American Pipit -- Anthus rubescens, on migratory stopover at Loyola Beach in Chicago, IL. poem by Judith Wright:
'Whatever the bird is, is perfect in the bird.
Weapon kestrel hard as a blade’s curve,
thrush round as a mother or a full drop of water
fruit-green parrot wise in his shrieking swerve—
all are what bird is and do not reach beyond bird.
Whatever the bird does is right for the bird to do—
cruel kestrel diving in his hunger the sky,
thrush in the trembling dew beginning to sing,
parrot clinging and quarrelling and veiling his queer eye—
all these are as birds are and good for birds to do.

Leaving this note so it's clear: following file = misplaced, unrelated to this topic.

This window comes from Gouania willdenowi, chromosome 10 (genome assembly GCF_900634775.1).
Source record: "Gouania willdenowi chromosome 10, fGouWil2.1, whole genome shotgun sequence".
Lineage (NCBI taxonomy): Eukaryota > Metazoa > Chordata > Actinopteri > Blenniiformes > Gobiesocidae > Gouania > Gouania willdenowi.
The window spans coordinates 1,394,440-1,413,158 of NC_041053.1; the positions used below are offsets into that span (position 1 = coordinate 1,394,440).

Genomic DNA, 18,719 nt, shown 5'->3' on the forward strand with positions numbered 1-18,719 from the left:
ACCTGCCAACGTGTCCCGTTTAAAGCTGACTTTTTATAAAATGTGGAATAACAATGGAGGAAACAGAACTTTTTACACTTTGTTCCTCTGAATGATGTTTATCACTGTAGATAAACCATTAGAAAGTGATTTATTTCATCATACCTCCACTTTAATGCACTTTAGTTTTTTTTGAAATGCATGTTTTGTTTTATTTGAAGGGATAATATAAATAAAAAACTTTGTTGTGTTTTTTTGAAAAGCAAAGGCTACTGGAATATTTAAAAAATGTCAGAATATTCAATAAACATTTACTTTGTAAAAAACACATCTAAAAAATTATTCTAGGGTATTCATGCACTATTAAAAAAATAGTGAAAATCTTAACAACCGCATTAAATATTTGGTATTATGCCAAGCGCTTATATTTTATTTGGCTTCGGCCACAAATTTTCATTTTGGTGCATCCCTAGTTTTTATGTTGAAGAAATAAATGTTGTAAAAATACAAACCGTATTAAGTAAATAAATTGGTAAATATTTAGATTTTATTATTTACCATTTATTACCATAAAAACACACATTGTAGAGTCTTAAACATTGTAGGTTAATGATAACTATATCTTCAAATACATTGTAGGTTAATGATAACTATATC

But I am torn and beleaguered by my own people,
The blood that feeds my heart where they gather and fight for dominion—
all different, all with a wish and a will to save me,
to turn me into the ways of other people.
If I could leave their battleground for the forest of a bird
I could melt the past, the present and the future in one
and find the words that lie behind all these languages.
Then I could fuse my passions into one clear stone
and be simple to myself as the bird is to the bird.' ~ "Birds" by Judith Wright, 1953.
“In the beauty of poems are the tuft and final applause of science.” ~ Walt Whitman, preface, "Leaves of Grass", 1855.